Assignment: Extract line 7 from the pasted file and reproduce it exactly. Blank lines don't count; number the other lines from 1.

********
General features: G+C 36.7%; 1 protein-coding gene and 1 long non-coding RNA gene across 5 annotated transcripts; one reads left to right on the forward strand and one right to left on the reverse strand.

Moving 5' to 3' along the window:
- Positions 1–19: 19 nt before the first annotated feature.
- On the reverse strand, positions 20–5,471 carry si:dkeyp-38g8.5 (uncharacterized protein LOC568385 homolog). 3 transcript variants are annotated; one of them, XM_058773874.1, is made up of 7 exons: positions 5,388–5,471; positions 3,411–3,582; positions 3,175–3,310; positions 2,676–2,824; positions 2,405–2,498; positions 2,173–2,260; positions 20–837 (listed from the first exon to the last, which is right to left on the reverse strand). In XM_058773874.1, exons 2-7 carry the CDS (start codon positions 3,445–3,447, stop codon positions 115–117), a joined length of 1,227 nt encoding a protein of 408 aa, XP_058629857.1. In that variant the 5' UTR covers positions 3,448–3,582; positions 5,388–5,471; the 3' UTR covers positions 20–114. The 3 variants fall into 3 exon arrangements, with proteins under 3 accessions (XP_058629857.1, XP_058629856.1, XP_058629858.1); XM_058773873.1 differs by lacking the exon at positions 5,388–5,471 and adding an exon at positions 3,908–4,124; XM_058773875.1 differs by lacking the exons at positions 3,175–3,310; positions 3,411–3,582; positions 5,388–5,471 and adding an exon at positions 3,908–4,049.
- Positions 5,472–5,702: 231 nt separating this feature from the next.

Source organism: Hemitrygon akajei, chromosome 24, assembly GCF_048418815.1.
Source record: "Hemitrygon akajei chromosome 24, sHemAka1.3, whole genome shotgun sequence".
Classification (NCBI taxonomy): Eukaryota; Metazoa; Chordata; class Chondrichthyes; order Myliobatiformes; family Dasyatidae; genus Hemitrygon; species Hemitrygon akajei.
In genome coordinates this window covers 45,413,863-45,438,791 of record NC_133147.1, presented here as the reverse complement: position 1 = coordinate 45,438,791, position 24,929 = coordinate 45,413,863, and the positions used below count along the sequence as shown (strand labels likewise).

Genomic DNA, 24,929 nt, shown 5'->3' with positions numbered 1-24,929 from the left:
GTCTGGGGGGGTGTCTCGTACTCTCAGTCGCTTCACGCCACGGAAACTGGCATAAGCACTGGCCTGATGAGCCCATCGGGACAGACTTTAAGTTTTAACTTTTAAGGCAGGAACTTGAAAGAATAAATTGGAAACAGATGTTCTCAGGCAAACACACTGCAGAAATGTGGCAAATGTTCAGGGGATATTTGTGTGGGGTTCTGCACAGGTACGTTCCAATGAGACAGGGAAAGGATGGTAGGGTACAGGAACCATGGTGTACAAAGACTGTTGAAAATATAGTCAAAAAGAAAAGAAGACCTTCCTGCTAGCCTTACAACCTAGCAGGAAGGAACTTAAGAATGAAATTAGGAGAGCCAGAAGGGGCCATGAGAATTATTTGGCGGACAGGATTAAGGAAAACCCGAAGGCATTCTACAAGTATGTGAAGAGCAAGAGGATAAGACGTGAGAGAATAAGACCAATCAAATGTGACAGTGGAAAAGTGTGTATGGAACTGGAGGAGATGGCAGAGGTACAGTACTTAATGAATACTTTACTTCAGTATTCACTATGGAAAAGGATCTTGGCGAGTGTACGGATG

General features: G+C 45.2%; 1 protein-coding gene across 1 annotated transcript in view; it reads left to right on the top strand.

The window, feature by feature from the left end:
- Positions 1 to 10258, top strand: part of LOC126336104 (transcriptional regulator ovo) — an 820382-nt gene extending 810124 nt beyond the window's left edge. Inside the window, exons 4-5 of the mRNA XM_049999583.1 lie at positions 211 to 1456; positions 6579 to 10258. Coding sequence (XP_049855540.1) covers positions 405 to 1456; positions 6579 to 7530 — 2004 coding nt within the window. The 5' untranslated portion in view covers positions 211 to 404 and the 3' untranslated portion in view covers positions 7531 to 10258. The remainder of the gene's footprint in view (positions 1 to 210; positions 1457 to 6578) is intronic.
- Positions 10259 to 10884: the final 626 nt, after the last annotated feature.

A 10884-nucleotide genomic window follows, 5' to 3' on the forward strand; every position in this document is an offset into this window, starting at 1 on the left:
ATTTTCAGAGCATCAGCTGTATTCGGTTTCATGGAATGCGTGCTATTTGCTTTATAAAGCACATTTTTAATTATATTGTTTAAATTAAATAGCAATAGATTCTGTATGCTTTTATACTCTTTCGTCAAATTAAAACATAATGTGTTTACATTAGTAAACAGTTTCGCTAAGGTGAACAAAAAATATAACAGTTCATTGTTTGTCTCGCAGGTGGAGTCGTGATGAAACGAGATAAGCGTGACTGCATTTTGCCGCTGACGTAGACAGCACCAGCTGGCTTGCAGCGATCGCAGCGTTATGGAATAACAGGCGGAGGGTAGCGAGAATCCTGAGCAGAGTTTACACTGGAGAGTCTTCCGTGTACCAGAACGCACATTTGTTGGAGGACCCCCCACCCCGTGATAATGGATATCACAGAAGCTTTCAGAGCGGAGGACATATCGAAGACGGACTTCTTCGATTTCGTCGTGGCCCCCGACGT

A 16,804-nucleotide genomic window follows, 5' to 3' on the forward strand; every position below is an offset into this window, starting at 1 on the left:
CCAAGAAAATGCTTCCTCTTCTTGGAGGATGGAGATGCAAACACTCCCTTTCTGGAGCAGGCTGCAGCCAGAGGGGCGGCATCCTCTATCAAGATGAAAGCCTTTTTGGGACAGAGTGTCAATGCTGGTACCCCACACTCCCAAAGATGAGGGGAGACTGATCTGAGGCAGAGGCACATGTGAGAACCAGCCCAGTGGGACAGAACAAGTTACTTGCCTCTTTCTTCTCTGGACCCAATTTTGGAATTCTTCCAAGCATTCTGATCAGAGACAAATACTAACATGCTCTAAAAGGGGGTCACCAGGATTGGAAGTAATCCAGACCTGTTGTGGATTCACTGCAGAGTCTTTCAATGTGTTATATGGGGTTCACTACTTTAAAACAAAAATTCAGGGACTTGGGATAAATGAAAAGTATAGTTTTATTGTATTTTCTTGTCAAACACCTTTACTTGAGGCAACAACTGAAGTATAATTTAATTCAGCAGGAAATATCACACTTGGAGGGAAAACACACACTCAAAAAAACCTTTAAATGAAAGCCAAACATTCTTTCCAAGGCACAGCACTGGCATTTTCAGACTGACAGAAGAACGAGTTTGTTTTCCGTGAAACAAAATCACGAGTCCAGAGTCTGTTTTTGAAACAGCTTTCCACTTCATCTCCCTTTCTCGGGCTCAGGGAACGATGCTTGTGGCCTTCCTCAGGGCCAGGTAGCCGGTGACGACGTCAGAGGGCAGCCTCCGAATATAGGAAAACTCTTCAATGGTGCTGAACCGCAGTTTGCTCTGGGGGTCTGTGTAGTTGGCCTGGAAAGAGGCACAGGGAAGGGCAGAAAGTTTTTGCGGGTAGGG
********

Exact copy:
Source record: "Hemitrygon akajei chromosome 24, sHemAka1.3, whole genome shotgun sequence".